Her Secret Service code name as a child was “Energy,” and that’s what Chelsea Clinton tried to bring to a maximum capacity Encore Theater on the UW-Stevens Point campus Tuesday.
Clinton campaigned on behalf of her mother, Democratic presidential nominee Hillary Clinton, and advocated for early voting among a crowd of all ages, from UW-SP students to retirees. She also made stops Tuesday in Madison and La Crosse.
Clinton called this election “the most consequential” of her lifetime, sharing a story she was told by a Guatemalan immigrant mother after a recent campaign event. “She said, ‘My son went back to school less than two weeks ago… and he’s already had three different kids in his middle school tell him to go back to Mexico, or I can’t wait until we build a wall to keep people like you out. That’s not our country,” said Clinton.
Clinton pointed to her mother’s opponent, Donald Trump, and his choice of words against women, Muslims, and veterans during his campaign. “I never thought I would see in my lifetime the almost-normalization of hate speech from a major presidential candidate,” said Clinton. “None of that represents the country that I want for my children or for our shared future.”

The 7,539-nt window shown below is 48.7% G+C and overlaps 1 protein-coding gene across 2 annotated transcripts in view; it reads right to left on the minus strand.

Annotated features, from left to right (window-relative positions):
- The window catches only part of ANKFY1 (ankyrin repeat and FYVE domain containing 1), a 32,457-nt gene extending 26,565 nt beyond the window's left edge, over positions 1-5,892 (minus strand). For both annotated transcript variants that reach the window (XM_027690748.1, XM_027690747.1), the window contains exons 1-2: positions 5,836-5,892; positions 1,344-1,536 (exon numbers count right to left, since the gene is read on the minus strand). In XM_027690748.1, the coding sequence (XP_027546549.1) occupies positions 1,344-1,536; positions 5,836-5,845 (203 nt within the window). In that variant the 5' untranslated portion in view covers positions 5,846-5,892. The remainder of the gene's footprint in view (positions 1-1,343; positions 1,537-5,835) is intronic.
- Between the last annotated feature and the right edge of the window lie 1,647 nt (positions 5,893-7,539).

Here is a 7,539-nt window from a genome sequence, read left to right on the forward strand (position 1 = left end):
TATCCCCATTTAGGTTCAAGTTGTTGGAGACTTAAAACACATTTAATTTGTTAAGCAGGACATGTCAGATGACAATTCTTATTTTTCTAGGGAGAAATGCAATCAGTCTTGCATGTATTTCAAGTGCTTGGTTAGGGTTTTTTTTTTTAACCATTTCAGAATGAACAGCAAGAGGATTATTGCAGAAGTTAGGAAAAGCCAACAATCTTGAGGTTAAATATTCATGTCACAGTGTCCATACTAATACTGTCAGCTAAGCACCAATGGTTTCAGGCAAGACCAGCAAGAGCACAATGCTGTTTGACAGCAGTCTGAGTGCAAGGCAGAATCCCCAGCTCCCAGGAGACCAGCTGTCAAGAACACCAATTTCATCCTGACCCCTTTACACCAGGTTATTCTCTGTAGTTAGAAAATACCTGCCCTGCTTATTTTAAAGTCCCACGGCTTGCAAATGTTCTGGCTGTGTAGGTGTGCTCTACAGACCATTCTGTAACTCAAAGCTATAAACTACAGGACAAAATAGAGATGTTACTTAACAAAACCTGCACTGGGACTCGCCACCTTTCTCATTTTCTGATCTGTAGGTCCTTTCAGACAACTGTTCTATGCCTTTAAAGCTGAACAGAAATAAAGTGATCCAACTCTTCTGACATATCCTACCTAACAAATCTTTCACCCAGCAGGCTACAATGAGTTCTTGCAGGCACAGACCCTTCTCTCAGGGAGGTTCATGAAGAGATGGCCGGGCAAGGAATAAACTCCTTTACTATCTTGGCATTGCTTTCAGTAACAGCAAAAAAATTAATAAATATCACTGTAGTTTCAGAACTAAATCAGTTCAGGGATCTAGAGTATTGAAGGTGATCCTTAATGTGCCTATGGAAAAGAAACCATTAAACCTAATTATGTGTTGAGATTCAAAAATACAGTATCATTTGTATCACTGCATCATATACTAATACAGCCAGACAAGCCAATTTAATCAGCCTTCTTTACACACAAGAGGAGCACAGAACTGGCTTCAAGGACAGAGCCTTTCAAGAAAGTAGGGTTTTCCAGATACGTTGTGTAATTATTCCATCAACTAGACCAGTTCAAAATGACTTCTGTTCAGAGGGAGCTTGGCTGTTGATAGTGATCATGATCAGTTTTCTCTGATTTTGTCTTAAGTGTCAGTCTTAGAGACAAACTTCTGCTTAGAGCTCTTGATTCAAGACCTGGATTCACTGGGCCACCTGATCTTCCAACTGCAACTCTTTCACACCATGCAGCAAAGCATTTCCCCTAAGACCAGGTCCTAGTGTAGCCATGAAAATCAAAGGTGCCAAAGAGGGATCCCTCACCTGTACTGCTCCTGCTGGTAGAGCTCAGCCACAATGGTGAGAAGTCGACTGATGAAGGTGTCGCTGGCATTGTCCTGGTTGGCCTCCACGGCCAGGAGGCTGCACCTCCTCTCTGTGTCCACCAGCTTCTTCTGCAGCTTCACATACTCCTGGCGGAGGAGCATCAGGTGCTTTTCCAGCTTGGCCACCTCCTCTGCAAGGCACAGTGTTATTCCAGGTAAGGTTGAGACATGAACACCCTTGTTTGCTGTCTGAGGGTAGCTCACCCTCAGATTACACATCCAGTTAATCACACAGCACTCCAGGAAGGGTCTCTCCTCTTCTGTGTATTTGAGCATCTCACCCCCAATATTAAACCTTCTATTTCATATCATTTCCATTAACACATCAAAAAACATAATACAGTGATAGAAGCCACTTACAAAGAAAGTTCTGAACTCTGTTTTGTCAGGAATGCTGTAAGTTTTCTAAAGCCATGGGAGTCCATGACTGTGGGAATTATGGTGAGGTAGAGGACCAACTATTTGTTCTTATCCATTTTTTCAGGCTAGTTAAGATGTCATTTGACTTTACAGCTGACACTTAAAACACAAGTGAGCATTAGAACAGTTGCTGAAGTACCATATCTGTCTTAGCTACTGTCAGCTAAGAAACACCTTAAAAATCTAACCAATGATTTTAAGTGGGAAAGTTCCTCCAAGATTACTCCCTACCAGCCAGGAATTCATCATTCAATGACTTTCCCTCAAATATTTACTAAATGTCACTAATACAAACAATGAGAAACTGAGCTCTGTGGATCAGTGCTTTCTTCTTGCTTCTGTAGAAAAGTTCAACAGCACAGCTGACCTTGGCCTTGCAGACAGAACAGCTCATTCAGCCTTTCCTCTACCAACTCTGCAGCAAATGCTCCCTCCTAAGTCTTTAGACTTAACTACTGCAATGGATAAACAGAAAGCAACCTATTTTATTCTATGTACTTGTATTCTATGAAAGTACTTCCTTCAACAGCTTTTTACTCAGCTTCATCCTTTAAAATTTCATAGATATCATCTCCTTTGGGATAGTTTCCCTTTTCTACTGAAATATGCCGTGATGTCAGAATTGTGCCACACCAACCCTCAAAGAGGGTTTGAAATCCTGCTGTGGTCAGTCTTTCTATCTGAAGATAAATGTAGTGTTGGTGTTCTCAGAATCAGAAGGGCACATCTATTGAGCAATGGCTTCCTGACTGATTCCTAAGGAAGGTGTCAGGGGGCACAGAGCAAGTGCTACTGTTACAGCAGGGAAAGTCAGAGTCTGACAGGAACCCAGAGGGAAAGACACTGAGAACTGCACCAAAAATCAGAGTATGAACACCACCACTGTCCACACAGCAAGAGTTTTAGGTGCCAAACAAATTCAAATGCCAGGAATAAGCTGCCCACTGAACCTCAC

An attendee of the rally commented on Hillary’s perceived lack of emotion and humanity, but also said that many voters have watched Chelsea grow up, and she’s been a window into Hillary’s world.
Republican Party official said the campaign stops in the state Tuesday show Clinton is worried about the state. “Hillary Clinton’s campaign is spending precious time in a state that was once thought to be a lock for Democrats, but as the election approaches, Wisconsin voters know she is not only untrustworthy, but a part of a broken system that has left so many Americans feeling less safe and less secure,” said Republican Party of Wisconsin Executive Director Mike Duffey.
Hillary Clinton holds a six-percent lead over Donald Trump in Wisconsin, according to the latest Real Clear Politics poll average.